One explosive squeal into his ear collapsed him as if shot. Blood torrented from his nose and ears. Maroon rain peppered the sandy ground. Jack Daniel’s® still wrapped in a tan paper bag leaned against his slumped form, unopened. Duffels remained in the truck’s bed. Hauling them out, she dragged each of the three to her backseat, shoving them in as she kept an eye out of them returning.

Beneath the duffels rested several flares. A quick glance around revealed nothing new. Soft surf still lapped the shore. The savoy tang of salt, sea and fish tickled her nostrils forcing her to squint, blocking the flood of memories.

Tearing the bottle of Jack away, she showered generous amounts on the interior and engine until the empty bottle remained. Cast onto the body, she struck a flare and tossed it into the cab. Flames blotted out the stars. They drew attention to themselves from the incessant drivers on Highway 1. Pulling away, she sighed in disgust. “Why do they hunt us? We haven’t done anything to them.” Beside her, the message tube remained unopened.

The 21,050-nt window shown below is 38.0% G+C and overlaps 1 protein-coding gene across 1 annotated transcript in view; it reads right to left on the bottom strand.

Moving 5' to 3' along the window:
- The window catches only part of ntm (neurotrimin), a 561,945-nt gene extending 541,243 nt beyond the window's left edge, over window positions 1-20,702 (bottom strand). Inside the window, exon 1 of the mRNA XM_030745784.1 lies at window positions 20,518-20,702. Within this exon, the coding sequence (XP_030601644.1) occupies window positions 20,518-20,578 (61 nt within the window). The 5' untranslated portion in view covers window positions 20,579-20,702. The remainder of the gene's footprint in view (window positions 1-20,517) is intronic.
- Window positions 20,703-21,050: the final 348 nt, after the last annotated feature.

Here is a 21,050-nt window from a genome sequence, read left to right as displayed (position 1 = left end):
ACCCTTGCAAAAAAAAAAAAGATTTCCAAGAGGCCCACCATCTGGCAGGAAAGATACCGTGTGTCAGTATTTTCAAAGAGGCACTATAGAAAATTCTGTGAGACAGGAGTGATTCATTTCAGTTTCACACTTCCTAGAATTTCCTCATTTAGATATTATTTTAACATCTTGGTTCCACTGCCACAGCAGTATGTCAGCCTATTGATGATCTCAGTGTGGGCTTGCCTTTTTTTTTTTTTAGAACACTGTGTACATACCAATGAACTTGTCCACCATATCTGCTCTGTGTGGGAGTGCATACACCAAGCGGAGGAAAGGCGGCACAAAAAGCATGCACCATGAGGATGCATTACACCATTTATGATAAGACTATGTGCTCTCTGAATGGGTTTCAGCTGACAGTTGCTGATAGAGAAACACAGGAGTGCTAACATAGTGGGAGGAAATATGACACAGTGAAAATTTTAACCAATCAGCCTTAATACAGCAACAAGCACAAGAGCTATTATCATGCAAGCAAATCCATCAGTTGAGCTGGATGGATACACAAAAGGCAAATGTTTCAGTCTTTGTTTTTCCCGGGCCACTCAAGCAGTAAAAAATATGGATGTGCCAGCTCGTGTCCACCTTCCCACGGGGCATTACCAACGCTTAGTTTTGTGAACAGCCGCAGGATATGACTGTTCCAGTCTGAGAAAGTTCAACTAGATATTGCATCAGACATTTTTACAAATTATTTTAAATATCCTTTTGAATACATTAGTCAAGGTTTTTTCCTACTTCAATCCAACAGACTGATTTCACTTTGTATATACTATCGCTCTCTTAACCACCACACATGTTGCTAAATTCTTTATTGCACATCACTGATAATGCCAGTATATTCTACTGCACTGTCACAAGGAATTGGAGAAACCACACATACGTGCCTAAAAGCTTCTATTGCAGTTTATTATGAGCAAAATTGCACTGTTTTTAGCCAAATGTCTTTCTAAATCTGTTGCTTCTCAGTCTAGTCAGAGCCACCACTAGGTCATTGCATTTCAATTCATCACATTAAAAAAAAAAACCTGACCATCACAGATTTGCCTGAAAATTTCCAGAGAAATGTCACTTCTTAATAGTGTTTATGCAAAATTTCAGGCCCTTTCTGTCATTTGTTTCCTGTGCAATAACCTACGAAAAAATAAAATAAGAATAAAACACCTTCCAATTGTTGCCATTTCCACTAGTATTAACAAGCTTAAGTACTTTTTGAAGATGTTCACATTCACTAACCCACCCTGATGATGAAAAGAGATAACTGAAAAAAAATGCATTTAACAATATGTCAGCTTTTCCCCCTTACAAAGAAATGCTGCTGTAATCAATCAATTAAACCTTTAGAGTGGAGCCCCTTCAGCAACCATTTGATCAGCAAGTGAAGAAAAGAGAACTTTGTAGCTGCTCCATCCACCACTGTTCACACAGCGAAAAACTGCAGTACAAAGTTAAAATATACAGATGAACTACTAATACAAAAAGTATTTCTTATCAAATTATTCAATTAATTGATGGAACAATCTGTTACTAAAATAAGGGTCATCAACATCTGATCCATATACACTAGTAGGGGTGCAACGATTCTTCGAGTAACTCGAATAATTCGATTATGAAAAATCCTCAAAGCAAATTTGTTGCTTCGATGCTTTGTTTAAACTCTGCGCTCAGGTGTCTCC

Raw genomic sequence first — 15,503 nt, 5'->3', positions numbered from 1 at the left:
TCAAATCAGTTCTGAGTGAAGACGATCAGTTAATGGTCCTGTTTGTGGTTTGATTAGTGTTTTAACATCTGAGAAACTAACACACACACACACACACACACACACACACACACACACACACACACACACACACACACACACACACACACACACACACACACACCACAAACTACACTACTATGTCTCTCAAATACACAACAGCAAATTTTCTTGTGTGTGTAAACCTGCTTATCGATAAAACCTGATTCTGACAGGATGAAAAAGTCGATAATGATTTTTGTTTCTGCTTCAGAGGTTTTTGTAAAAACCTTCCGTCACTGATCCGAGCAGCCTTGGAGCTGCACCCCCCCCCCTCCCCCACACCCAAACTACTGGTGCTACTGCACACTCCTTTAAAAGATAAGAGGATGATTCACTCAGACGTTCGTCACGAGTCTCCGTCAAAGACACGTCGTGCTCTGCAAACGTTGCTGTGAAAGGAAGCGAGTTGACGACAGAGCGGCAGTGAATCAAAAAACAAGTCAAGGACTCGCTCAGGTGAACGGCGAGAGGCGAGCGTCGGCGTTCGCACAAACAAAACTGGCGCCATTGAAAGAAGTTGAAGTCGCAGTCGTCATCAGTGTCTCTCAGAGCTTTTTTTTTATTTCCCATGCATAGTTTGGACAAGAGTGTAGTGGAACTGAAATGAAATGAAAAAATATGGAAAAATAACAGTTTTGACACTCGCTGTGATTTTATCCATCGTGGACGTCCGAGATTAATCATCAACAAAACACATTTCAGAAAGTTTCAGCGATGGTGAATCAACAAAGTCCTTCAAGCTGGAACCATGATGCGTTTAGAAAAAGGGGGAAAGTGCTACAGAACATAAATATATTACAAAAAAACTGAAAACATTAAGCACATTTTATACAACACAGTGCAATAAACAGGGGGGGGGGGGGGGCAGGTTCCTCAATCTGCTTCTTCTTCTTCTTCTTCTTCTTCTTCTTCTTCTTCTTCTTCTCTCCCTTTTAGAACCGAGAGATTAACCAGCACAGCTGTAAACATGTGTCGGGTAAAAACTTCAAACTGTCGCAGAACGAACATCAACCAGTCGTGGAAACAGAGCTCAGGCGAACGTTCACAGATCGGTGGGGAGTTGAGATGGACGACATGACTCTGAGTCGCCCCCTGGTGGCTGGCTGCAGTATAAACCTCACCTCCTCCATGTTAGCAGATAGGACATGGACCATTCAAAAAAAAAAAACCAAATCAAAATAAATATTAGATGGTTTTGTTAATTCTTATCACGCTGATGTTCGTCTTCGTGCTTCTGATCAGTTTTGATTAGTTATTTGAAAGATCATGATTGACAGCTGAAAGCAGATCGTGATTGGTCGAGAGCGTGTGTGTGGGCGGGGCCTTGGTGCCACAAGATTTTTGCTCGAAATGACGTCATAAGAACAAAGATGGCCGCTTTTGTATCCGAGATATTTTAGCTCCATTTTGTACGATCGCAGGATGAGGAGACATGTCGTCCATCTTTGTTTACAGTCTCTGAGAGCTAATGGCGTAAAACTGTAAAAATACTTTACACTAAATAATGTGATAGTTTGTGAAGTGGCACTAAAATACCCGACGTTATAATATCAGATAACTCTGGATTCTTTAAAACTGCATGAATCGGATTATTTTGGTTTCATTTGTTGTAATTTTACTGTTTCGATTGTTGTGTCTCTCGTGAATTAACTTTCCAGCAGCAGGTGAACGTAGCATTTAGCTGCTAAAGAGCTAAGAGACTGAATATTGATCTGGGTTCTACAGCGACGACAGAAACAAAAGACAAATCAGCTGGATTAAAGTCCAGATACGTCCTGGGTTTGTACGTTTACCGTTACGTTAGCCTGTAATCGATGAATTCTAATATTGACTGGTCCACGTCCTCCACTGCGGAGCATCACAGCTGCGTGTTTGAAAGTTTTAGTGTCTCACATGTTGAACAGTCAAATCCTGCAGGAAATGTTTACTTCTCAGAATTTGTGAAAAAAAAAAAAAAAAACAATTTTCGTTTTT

Jim banged on the door next to the hunters hoping the room remained empty. A scrawny Latino opened the door as far as the chain allowed. “Que?”

Jim started silently, pointing inside before gesturing to his sidearm. The door shut them reopened. He pushed in, rapid Spanish tumbling from the man as he flexed his fingers. Jim paused, gave him a once over and sighed.

“Go get a Coke® or something to eat,” he remarked in Spanish as the man fidgeted, fear reeking from his scowl. “Otherwise…” He waved his arms outward.

More frustrated Spanish followed by raised arms as the Latino hustled out. Jim pounded the deadbolt behind him jamming a worn faded leather chair under the knob. Shoving the armoire detonated a thin layer of ancient dust yet revealed the service panel gracing every room but his. One swift kick spilt the panel, its jagged halves falling inward. Dusty clouds billowed outward.

Tugging a gas mask from the olive drab nylon duffle beside him, he slid it in place. Seconds later, an M7 CS gas grenade flew into the hole sans pin. Whistling a song to himself, he crouched down, wielding a standard issue flashlight in one hand while his dinged yet shiny M950A select fire pistol with factory foregrip swayed in his other.